I was diagnosed with MS last year after a MRI and spinal tap, though my first symptoms began about 6 years ago. About 1 year after my first symptom, I cut out gluten and dairy, but my diet still contained high amounts of omega 6 crap oils, legumes, and I was often stressed. I continued to have minor symptoms somewhat infrequently; I attributed my mild symptoms to cutting out gluten and dairy.
After my arm went numb 2 years ago, I adopted a variety of diet/supplement changes. First on the list was the Swank diet- the longevity studies were impressive, and since I couldn't find any other information about diet and MS, I was willing to try it. I kept VERY STRICTLY to the 15 g/less saturated fat guidelines. No symptoms while on this diet, but I was eating lots of processed sugar, which I knew wasn't healthy. I then adapted the Best Bet diet, which also had the 15g cap on saturated fat but also eliminated gluten, dairy, AND legumes. Still no symptoms. Always trying to improve upon things, I eventually went totally paleo - no grains at all, cut out the sugar, kept to the low sat fat limit.
Inthe past few months I've been raising my saturated fats - I was really nervous to do this, because I'd been asymptomatic for almost 2 years, and I was worried that disregarding the saturated fat limit might screw everything up. I started slowly - a spoonful of coconut oil a few times per week, some slightly fattier meats...I now have some days where I eat 3-4 whole eggs, bacon, ground beef, liver, kale sauteed in palm oil, cocnut oil in my smoothie (alternated with low fat/higher carb days), and still no symptoms. I am not and have never been on any of the ABC MS meds, much to the dismay of my neurologist, who is a major pillpusher. My followup MRI revealed NO NEW LESIONS in the past year.
I have also been taking cod liver oil, vitamin D (5,000 IUday), and now am experimenting with some other supplements - Pregnenolone, Carnitine, Tyrosine, Phenylalanine. I have some other issues that are either separate or possibbly related to the MS (IBS, chronic fatigue) that I'm trying to work on now. I also have been working on improving a likely leaky gut, which is theorized to be a key player in most/all autoimmune disorders.
If you'd like more detailed info on any of the things I've mentioned, feel free to send me a private message - I could easily turn this post into a novel if I don't cut myself off here!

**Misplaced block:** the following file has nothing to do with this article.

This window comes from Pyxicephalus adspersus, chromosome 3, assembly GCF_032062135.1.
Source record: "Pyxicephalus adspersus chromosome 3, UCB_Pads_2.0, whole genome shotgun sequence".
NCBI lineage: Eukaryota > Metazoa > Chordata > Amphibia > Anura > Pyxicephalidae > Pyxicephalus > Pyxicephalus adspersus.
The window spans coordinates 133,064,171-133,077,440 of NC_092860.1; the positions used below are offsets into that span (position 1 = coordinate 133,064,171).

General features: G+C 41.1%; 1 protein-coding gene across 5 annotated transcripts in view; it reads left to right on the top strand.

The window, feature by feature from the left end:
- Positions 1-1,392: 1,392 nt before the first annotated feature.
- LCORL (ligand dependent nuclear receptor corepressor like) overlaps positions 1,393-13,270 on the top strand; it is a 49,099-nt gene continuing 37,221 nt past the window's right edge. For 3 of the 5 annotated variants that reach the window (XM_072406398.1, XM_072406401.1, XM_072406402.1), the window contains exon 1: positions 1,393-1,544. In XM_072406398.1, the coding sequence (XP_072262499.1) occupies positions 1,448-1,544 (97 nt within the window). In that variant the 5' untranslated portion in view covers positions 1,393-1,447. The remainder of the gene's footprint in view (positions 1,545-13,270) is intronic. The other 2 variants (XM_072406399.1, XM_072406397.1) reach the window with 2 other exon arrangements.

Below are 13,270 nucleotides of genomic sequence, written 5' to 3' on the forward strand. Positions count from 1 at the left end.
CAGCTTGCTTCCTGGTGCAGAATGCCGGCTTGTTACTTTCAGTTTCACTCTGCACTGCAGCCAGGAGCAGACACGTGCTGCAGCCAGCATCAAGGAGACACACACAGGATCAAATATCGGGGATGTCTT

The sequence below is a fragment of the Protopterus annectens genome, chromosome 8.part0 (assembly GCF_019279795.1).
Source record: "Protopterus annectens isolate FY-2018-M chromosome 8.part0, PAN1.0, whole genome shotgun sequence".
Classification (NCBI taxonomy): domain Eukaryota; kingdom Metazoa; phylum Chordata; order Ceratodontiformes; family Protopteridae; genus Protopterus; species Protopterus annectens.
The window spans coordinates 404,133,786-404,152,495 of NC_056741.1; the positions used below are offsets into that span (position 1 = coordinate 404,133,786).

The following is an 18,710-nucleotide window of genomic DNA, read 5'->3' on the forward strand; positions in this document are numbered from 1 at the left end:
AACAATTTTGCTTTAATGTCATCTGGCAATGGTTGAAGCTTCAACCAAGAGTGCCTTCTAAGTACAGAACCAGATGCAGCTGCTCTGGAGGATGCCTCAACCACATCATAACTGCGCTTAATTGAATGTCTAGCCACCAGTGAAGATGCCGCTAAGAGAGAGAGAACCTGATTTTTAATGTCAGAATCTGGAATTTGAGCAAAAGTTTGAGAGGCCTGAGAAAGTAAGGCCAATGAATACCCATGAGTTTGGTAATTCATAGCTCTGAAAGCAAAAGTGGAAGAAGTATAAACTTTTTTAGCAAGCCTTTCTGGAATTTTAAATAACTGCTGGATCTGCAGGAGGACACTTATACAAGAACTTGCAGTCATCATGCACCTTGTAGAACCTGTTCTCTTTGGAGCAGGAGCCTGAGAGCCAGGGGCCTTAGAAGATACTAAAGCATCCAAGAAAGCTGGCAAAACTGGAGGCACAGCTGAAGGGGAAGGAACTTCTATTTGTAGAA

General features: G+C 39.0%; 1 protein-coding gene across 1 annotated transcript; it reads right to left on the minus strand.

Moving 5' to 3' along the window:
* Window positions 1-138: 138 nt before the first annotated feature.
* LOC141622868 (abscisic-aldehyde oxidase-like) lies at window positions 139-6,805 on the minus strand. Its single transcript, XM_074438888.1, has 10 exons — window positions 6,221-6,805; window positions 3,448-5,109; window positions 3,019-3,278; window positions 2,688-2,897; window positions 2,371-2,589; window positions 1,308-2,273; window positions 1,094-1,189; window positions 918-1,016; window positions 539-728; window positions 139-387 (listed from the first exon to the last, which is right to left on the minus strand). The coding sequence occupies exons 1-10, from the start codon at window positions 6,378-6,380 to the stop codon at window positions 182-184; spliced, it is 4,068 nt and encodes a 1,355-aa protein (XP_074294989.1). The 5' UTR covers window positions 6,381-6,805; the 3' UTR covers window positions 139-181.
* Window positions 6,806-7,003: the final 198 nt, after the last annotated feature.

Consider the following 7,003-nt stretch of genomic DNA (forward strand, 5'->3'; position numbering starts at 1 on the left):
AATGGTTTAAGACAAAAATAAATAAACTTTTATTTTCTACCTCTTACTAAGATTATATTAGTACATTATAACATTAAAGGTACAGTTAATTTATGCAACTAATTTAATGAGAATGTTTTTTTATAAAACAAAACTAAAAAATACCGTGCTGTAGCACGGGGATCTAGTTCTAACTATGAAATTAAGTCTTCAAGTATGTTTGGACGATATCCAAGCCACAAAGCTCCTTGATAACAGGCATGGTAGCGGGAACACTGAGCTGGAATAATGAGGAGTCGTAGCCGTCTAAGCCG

Well done, BestBetter, you sound like you are doing everything possible for your MS. I would say your chronic fatigue is definitely related to MS, it is one of the most common symptoms. Just keep a close eye on your saturated fats and if you feel an increase in your fatigue you may need to cut them back again. But you sound like you are very in tune with your body and listen to it carefully, so you will know what is best for you.
Last edited by Grizz; 08-29-2013 at 09:56 AM.
My sister in law has MS. She controls it with diet. She is not primal or paleo but...
Gluten free-mainly only eats quinoa and rice
Only organic meat-raise pigs and chickens and my FIL raises beef for them
No night shades or allums
Only organic fruits and veggies (I know she can't have cranberries and possibly tropical fruit?)
Organic nuts and seeds (she might have some restrictions here, I have only seen her with cashews and almonds)
It is a very limited diet!
Dr. McDougall Speaks Out
MS Drugs Are Criminally Expensive Failures
Association Between Use of Interferon Beta and Progression of Disability in Patients With Relapsing-Remitting Multiple Sclerosis (MS) by Afsaneh Shirani, published in the July 18, 2012 issue of the Journal of the American Medical Association, found that, “Among patients with relapsing-remitting MS, administration of interferon beta was not associated with a reduction in progression of disability.” The investigators conclude, “The ultimate goal of treatment for MS is to prevent or delay long-term disability. Our findings bring into question the routine use of interferon beta drugs to achieve this goal in MS.”